The reasons that Elizabeth never married have never been clearly pegged by historians, and the movie makes great use of legend to give motivation. Cate Blanchett's Elizabeth is strong, too strong to allow room for any other person in her life. She needs no support and is complete without any spouse. Historical sources tell us that the reason may have been less modern feminist, and more sexual abuse suffered as a child at the hands of the couple who were supposed to be her protectors.

Anyway, I was fascinated by the reading I did last night and if you get a minute (yeah right), I think the link above is worth visiting, as well as several of the connected articles. It is true that the sources are Wikipedia sources (not perfect), but they are well cited and several different articles seem to mostly repeat the same information. Or, if there is no time to read, next time you are looking to rent a movie that is smart and interesting and well-acted, this would be a great pick. (I'm thinking of getting the first tonight, hubby is out of town, though the content doesn't seem to be quite as tame.)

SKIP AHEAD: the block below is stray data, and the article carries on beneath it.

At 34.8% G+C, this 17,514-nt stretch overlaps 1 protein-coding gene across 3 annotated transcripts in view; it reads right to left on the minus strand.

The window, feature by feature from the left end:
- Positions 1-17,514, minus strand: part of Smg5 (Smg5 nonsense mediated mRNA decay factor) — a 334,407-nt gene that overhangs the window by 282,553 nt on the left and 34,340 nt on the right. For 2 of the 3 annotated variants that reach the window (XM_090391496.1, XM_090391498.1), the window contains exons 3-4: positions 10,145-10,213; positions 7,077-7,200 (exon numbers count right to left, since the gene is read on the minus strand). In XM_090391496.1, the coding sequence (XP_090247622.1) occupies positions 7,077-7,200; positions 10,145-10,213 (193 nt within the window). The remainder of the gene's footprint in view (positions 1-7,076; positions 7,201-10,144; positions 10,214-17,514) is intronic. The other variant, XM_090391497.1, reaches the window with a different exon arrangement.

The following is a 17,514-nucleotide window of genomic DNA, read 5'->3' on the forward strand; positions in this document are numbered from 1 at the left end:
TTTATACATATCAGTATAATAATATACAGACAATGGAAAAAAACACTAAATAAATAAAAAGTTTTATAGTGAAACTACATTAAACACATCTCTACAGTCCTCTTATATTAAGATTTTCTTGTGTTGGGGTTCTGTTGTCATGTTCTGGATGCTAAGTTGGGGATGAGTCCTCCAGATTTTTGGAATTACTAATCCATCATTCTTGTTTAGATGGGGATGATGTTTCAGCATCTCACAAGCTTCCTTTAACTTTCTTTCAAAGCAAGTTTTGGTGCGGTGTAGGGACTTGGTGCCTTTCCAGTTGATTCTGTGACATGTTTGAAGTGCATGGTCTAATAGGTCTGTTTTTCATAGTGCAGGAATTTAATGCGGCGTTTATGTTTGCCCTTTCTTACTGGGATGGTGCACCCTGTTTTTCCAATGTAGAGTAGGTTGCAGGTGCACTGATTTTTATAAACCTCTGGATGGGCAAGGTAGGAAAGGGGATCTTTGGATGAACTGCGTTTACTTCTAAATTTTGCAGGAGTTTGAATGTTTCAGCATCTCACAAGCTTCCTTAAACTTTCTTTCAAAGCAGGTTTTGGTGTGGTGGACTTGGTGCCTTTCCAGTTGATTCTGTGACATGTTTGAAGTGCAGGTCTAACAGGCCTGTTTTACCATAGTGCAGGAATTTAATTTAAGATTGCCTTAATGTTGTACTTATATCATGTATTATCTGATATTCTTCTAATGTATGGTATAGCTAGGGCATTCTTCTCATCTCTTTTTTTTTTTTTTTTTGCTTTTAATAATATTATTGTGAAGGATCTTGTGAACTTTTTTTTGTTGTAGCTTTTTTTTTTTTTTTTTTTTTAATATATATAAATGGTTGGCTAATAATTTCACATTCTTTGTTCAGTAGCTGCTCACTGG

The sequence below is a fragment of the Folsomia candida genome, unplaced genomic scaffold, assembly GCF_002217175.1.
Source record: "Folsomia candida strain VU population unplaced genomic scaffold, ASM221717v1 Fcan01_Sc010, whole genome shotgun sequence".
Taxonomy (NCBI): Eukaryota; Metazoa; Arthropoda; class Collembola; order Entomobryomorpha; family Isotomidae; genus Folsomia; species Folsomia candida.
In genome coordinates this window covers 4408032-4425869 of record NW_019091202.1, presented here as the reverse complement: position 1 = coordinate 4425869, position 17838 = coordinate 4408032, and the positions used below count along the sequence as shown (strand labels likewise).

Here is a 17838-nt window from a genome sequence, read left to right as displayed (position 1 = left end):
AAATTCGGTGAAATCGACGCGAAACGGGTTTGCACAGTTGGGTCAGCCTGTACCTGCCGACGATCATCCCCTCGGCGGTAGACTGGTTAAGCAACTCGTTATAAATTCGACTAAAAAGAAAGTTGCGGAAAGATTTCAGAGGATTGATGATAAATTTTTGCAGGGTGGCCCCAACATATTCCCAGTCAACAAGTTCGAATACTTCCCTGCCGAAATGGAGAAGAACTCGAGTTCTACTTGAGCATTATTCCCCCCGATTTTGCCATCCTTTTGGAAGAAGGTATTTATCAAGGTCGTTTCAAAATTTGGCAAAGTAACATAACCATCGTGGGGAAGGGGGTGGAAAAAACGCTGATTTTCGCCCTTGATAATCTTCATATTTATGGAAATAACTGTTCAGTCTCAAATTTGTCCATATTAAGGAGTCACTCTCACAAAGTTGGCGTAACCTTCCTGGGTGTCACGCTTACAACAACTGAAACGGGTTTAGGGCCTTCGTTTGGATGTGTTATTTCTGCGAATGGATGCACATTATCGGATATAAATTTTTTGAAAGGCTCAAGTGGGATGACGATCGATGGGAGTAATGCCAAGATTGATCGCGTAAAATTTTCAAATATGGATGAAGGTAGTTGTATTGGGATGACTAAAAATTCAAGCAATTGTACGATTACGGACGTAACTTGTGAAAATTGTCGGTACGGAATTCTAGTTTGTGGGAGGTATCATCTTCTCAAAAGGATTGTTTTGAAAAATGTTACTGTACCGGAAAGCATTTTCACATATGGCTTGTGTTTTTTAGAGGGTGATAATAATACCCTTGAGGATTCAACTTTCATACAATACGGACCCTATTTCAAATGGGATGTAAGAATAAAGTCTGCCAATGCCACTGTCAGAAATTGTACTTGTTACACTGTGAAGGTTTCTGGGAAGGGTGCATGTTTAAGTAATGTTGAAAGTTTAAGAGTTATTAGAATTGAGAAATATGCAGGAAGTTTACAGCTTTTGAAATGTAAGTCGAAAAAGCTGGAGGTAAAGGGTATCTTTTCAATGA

So, famous relatives? Historical interests?

10 comments:

FoxyJ said...

As far as I know I'm not related to anyone famous at all. Although we might have Arab blood back in there somewhere. My dad is very dark and has black hair. He has actually worked in the Middle East a lot and has been told more than once that he looks Arab. He certainly looks like his brothers, but is darker than them. His ancestors are all either Swedish or British. However, one day a lady who is a family history expert told my mom that during the Crusades and even later during the Renaissance, British families would "adopt" (or kidnap) Arab children, give them English names, and basically "Christianize" them. So it's possible that we have some hidden Moorish blood in us..